State LD #41 House #2: My-Linh Thai is a truly remarkable candidate – and, if elected, the first refugee ever to serve in Olympia. She’s also president of the Bellevue School Board and would add another, desperately needed, voice for public education in our state legislature. My-Linh Thai.

State Senate, LD #47: Republican Joe Fain made headlines of the wrong kind last month when, in the thick of the Kavanaugh confirmation battle, he was credibly accused of rape by a City of Seattle analyst, Candace Faber, in 2007. Naturally, Fain refused to suspend his campaign. IOKIYAR. Let’s suspend it for him, and elect a well-qualified woman of color (who’s unlikely to ever be credibly accused of being a rapist) to replace him. Mona Das.

King County Prosecuting Attorney What could have been…incumbent Dan Satterberg officially left the Republican Party and became a Democrat earlier this year, probably due to the fact that for the first time in his three terms, he had a strong challenger this year: local attorney Daren Morris, who was running a strong campaign against the institutional racism that still pervades our local “justice” system. Alas, Morris suspended his campaign in September, reportedly due to health problems. We wish him the best, and hopefully a similar candidate will emerge in 2022. In the meantime, we’re stuck with the now-unopposed Satterberg. Skip it.

Washington State Supreme Court, Pos. 8: Our state supreme court is currently the most progressive it’s been in decades – despite the late Paul Allen’s attempts in years past to stack it with charter schools enthusiasts. Incumbent Steve Gozalez is an important reason why we’re finally getting long-overdue rulings like the abolition of capital punishment, and sentences of life without parole for minors. His opponent, Nathan Choi, ran for a lower court last year and lost – suggesting he’s not appropriate for our state’s highest court, either. Steve Gonzalez.

Northeast Electoral District Court, Pos.1: Of the candidatess, one clearly stands out as having the most appropriate experience and the most progressive endorsements: Marcus Naylor


I-1631: It’s bad enough that the federal government is being run by people who deny climate science. But our state legislature has been notable for its failure to act on climate change, too, despite Gov. Inslee’s attempts to introduce carbon fee legislation every single year he’s been governor. Hence, this initiative, whose main opponents, naturally, are oil and gas companies whose concern-trolling PACs have been dumping a ton of money into this campaign to spread specious arguments – objections like “it has too many exemptions” – which is true, but that can be fixed later. The planet isn’t waiting around for political consensus or the perfect legislation; it’s more important that we do something. Now. Yes.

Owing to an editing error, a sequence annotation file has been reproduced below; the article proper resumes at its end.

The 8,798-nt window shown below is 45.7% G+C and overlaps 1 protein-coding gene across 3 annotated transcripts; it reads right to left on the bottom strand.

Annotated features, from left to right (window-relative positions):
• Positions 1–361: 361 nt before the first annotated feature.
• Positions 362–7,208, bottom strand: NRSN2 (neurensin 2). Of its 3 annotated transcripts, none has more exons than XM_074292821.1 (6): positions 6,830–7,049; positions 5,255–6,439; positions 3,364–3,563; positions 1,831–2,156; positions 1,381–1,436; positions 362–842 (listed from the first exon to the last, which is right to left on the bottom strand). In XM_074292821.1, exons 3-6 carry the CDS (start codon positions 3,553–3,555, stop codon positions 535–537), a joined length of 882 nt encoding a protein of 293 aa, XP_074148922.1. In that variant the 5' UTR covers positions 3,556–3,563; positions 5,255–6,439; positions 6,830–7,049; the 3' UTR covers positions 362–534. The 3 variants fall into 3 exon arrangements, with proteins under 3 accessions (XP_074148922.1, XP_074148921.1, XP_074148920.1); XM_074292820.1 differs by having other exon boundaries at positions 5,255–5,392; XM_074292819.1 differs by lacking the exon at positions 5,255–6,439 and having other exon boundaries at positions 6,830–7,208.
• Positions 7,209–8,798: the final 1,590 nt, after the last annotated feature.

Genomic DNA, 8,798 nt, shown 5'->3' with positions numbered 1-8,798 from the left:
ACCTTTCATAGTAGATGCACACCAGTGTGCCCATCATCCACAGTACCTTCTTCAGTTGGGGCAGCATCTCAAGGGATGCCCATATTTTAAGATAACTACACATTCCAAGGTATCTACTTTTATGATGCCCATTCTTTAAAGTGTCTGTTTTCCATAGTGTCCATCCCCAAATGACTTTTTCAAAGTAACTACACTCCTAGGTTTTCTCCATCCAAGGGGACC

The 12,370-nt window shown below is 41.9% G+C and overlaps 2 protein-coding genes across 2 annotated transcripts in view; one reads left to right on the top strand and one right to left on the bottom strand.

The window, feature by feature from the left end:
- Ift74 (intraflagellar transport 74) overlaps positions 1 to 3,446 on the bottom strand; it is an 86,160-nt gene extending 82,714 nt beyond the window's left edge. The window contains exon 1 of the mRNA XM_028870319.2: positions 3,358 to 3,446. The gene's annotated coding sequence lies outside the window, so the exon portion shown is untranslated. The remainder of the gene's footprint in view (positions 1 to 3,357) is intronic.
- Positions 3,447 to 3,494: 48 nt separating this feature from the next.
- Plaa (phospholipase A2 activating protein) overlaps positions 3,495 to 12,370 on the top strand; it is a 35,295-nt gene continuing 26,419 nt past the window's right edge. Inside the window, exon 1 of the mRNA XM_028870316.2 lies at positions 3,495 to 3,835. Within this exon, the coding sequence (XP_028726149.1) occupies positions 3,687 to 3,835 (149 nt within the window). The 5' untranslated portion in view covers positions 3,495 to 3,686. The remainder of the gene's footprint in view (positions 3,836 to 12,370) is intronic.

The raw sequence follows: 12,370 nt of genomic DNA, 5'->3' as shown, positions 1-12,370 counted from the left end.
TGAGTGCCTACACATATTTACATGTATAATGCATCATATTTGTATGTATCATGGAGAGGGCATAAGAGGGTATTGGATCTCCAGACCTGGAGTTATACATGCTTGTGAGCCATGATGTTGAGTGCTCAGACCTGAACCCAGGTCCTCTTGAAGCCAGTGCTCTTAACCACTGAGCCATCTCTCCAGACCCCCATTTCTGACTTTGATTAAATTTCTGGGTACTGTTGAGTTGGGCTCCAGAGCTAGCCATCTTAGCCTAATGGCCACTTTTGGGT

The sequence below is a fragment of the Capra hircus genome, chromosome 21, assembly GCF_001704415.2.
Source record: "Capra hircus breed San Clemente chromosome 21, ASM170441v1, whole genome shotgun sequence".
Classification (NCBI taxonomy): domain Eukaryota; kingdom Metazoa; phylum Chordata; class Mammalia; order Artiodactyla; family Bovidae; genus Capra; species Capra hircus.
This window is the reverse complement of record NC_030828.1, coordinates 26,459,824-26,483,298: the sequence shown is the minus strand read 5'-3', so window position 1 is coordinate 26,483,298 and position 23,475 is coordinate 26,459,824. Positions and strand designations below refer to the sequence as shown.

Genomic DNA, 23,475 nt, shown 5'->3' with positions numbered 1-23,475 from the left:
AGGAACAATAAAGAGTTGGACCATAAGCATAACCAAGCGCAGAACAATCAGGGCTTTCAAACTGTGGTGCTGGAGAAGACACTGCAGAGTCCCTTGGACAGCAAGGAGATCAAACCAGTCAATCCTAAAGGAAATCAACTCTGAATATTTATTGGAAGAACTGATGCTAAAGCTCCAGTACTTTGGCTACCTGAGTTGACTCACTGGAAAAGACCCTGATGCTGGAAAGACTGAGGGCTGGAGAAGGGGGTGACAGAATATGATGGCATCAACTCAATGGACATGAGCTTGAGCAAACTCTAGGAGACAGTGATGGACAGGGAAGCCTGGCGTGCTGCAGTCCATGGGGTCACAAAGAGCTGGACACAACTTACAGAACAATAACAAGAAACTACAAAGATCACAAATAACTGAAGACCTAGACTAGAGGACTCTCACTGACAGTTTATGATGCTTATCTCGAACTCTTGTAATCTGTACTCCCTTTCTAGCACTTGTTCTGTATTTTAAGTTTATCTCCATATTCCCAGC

I-1634: This initiative was literally written by the sugared drink industry, which has been barraging voters with perhaps the most blatantly dishonest campaign I’ve seen in the two decades since our state supreme court ruled that dishonesty in campaign ads is protected free speech. The whole point of this initiative is to prevent other cities in our state from imitating Seattle’s successful sugared drink tax – which has been cutting sugared drink consumption and raising a bunch of money for critical education programs, and which is grandfathered under this initiative and would not be repealed by it. So, to be clear: “politicians” are not going to tax your groceries, despite the claims of worried (and woefully misinformed) seniors on TV ads paid for by Coca-Cola, Pepsico, and Dr. Pepper (the three biggest donors to this initiative). Sales taxes on the types of items those seniors are ostentatiously putting in their shopping baskets are currently illegal, and NOBODY has seriously proposed changing that. Plus, do you really want your state laws to be written by some government affairs hack from Coca-Cola? Me neither. No.

I-1639 This is often being referred to as the most ambitious gun reform package in our state’s history, which, while true, is a really depressing statement on the insanity of our gun laws. There’s nothing radical in I-1639 – it’s all popular, common-sense reforms like expending background checks and raising the legal purchase age to 21 for semi-automatic weapons. Yes.

I-1640: Speaking of insane laws…it’s currently all but impossible to prosecute law enforcement officers for bad on-duty killings due to our uniquely high bar for such prosecutions: proving the officer had “personal malice” toward his or her victim. The state legislature tried to pass a compromise bill that would have fixed this, but the legislation was struck down by the state supreme court – so it’s on the ballot instead. I-940 would also require more training in de-escalation and in dealing with people suffering from mental health crises – also long overdue provisions. Yes.